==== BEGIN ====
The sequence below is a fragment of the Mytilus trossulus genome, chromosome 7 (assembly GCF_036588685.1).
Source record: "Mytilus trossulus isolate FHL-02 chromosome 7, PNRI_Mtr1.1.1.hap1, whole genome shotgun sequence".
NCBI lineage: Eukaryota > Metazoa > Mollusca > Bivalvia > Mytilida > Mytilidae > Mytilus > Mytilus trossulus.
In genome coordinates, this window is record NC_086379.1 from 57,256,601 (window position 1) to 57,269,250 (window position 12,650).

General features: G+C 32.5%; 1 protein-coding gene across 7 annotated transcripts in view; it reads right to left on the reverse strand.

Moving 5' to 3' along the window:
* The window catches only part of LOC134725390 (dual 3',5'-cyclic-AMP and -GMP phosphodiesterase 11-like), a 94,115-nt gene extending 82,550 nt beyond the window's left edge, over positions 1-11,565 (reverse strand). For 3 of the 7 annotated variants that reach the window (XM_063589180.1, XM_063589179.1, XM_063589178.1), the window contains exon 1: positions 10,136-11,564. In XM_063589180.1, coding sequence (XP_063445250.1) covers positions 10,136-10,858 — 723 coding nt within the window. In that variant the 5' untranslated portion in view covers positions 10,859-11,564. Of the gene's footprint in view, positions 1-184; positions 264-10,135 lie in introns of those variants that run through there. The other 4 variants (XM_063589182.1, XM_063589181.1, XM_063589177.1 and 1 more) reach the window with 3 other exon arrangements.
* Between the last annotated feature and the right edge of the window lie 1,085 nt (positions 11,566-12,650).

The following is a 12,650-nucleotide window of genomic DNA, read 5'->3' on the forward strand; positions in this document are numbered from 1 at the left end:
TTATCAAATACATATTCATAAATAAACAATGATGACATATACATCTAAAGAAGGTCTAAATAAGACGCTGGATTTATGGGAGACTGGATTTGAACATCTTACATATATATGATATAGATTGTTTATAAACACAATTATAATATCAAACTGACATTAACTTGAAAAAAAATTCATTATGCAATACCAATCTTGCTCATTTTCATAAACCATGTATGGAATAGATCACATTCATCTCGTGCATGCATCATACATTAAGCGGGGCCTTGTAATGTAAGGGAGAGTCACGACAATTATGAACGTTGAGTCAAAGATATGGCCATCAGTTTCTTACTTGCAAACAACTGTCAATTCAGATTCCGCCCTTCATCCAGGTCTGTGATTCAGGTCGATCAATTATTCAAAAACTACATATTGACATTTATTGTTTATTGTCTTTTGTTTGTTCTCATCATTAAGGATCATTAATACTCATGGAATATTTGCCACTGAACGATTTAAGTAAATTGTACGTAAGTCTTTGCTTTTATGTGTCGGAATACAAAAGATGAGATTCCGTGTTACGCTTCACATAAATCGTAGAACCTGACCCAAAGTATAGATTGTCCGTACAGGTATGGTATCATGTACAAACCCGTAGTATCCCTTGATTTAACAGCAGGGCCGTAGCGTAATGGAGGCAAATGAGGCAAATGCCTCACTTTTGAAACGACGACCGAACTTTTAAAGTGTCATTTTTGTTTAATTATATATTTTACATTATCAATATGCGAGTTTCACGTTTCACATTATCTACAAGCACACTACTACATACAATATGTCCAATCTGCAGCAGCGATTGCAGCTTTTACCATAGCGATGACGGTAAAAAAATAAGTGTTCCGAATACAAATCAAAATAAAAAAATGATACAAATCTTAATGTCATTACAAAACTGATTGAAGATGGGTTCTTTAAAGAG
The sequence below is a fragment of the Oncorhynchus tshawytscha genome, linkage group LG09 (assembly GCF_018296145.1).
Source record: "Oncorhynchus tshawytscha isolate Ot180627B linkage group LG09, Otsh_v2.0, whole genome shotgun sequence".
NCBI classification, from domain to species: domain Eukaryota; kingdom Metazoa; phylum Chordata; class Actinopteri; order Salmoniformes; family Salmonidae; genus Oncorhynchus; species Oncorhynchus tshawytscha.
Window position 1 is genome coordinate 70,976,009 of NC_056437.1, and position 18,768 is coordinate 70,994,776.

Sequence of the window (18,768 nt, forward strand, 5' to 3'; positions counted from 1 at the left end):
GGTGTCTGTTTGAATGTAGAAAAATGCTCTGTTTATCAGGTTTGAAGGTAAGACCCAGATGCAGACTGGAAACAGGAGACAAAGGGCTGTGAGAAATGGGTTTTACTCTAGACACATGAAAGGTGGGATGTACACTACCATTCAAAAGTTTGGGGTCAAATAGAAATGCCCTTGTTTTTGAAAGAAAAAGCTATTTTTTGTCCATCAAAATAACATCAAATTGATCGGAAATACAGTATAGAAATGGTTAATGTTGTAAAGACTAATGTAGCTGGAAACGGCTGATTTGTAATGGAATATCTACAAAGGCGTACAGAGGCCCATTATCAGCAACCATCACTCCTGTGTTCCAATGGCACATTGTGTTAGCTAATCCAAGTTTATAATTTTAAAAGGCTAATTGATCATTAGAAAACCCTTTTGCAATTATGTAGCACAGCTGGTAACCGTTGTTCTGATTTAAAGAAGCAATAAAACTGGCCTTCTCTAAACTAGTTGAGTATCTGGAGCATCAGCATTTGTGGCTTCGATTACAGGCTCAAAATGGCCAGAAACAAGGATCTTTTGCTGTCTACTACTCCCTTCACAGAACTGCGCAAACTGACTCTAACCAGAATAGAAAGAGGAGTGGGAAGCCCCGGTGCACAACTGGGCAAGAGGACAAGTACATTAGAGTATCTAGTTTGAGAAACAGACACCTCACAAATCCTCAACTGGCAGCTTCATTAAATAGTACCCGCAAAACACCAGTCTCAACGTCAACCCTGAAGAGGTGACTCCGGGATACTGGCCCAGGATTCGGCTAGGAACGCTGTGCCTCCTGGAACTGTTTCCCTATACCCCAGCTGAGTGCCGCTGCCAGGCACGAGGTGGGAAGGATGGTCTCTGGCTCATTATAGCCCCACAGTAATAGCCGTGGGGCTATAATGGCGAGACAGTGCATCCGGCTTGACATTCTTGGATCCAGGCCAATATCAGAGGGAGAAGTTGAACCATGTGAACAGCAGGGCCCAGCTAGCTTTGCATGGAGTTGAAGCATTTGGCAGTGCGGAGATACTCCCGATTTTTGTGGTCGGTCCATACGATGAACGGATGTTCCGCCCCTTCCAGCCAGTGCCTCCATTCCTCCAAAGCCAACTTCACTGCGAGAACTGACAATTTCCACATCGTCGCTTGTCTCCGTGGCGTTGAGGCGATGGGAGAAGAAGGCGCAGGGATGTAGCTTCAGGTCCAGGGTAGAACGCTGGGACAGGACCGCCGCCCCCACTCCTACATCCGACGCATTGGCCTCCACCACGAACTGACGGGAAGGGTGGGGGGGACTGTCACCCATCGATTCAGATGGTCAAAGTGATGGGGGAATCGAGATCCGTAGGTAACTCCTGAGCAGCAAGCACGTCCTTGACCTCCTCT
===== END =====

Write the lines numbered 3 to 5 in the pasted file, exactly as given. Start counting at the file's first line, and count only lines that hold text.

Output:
NCBI lineage: Eukaryota > Metazoa > Mollusca > Bivalvia > Mytilida > Mytilidae > Mytilus > Mytilus trossulus.
In genome coordinates, this window is record NC_086379.1 from 57,256,601 (window position 1) to 57,269,250 (window position 12,650).

General features: G+C 32.5%; 1 protein-coding gene across 7 annotated transcripts in view; it reads right to left on the reverse strand.